• Sun. Jul 21st, 2024

NFL Player’ Association calls for ban on slit-film turf

American football on synthetic turf

Slit-film synthetic turf surfaces should be banned from American Football, claims the association that protects the interest of NFL players. They claim slit-film surfaces have a statistically higher in-game injury rate compared to other surfaces.

Synthetic turf for American Football uses either monofilament, dual fibre or slit-film yarns. According to the NFLPA, the latter are to blame for statistically higher in-game injury rates compared to all other surfaces for each of the following:

  • Non-contact injuries
  • Missed time injuries
  • Lower extremity injuries
  • Foot and ankle injuries

Incorrect perception

The NFL has refuted the claim. “While slit-film surfaces, one type of synthetic material, have 2-3 more injuries per year, most of them are ankle sprains – a low-burden injury – whereas slit film also sees a lower rate of fewer high-burden ACL injuries compared to other synthetic fields. As a result, the league and NFLPA’s joint experts did not recommend any changes to surfaces at the meeting but agreed more study is needed,” NFL Executive Vice President Jeff Miller said in a statement to ESPN.

Data from as recently as 2019 show that the rate of such injuries was notably higher on synthetic turf fields than grass. But the difference began narrowing in 2020, and by 2021, the numbers were almost the same. Synthetic turf surfaces had an incident rate of .042 per 100 in 2021, while the rate for natural surfaces was .041 per 100. It is unclear what has caused this decline.

“The takeaway from all of this data is that the discussion comparing synthetic surfaces and natural grass surfaces isn’t really the argument,” Miller said. “What we’re trying to do is decrease injuries on both. As a general matter, looking at synthetic versus natural doesn’t really provide us the information we need to try to drive those injury rates down.”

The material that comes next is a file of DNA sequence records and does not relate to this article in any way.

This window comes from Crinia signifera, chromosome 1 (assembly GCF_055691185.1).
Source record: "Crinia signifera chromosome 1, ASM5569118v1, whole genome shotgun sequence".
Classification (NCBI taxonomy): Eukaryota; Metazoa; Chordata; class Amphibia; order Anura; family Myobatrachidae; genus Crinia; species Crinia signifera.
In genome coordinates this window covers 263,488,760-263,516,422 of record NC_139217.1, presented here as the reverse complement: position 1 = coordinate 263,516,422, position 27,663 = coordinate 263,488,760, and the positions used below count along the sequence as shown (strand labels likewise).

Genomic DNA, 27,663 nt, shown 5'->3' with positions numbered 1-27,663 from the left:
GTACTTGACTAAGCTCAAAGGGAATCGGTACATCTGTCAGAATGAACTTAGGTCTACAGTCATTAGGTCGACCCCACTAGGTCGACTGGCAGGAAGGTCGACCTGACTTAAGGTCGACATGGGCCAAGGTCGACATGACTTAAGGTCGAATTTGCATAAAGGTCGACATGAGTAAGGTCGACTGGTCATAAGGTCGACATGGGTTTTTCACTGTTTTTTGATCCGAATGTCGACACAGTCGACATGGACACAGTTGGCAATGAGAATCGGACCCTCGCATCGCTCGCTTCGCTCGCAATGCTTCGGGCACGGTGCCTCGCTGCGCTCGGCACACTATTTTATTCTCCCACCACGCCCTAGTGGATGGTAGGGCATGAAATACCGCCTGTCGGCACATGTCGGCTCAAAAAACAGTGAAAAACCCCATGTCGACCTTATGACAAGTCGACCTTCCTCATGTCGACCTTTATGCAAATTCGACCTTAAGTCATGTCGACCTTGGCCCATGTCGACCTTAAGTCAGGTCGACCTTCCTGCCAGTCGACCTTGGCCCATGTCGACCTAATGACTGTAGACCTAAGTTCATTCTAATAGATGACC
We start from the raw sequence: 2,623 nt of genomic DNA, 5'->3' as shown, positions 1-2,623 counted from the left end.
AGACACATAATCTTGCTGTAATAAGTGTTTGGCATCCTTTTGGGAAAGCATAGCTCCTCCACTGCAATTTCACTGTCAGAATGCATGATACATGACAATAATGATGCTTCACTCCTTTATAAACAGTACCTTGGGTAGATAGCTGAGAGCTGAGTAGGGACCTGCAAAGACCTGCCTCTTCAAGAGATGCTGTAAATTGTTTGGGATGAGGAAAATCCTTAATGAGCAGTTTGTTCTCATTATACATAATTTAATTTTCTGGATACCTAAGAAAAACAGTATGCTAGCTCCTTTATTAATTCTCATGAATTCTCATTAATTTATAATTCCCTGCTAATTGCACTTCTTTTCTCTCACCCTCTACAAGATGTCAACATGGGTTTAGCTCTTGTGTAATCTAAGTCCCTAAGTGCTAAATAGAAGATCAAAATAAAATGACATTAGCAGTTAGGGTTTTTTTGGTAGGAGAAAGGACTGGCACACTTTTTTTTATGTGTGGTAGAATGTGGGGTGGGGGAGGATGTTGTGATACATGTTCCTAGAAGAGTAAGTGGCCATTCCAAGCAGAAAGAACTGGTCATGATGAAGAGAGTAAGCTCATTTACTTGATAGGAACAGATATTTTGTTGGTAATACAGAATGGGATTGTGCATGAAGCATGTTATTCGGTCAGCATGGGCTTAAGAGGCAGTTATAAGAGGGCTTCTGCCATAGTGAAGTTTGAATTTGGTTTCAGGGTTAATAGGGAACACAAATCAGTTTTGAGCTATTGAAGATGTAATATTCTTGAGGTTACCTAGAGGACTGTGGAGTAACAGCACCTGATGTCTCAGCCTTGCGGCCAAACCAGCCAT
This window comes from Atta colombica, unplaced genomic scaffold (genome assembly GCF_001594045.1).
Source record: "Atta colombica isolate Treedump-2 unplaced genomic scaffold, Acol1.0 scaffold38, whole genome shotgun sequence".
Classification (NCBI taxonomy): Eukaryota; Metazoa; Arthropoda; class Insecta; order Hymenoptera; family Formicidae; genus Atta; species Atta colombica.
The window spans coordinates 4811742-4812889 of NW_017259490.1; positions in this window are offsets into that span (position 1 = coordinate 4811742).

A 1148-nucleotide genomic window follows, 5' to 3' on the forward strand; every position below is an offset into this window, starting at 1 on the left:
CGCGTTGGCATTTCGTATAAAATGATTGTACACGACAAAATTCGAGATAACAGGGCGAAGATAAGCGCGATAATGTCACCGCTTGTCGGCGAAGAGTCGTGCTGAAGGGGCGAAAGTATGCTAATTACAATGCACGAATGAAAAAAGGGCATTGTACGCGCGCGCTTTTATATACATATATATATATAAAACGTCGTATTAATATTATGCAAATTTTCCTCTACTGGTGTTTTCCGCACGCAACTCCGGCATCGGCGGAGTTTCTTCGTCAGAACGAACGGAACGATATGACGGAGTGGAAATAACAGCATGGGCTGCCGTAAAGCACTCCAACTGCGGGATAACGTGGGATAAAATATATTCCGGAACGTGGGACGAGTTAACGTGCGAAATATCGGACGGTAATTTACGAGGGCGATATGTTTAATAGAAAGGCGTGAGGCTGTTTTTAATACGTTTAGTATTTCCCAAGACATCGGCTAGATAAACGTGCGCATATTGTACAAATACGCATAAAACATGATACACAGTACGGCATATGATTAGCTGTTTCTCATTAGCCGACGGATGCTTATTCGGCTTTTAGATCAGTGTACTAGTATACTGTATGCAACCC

‘Remove slit-film surfaces’

Out of the 30 NFL stadiums, 16 have real grass, while the other 14 have synthetic turf. Of those, the New York Giants, New York Jets, Detroit Lions, Minnesota Vikings, New Orleans Saints, Indianapolis Colts and Cincinnati Bengals all have a slit-film surface. Following the uproar, the New York Giants released a statement that they will replace the surface next year. However, the statement also made it clear that, despite all voiced preferences, the new surface will be synthetic turf again.

The NFLPA have engaged the NFL directly and have asked them for the immediate removal of synthetic turf surfaces and to ban them, going forward.

Thus far, the NFL has refused to mandate this change immediately or to commit to mandating a change away from slit film in the future at all.

Stricter on surface quality

In a statement, the NFLPA also calls the quality of the synthetic turf field at Tottenham Stadium into question. The surface is installed underneath big containers that form a grass surface for the Tottenham Hotspurs football team, and only appears when the stadium is hosting an NFL game.

According the NFLPA, the field had a giant uneven seam right above the numbers recently. Despite being clearly visible, the NFL claimed that the field had passed the mandatory inspection. However, inspections do not account for performance and safety of the field.

Call for grass gets louder

Green Bay Packers quarterback Aaron Rodgers has taken the opportunity to advocate for the use of grass or hybrid fields. The Packers play their home games on an SISGrass hybrid field, where a natural Kentucky bluegrass has polyethylene yarns stitched in the field.

“I do think it’s time to go all grass throughout the league,” Rodgers told ESPN. “I think you would see less of these noncontact injuries that we see on some of the surfaces, and I think that it’d be a step in the right direction towards player safety to make the requirement for every field to be grass.”

“The natural grass has a tendency to sheer and rip out when you’re playing football, when the cleats are in that grass and something has got to give. Artificial grass is less likely to give when somebody’s foot is getting twisted or is caught,” John Royals, an instructor of Turf Grass Management Technology at Central Piedmont Community College, told WBTV.


Guy Oldenkotte

Guy Oldenkotte is senior editor of sportsfields.info and has been covering the outdoor sportssurfaces market and industry since 2003

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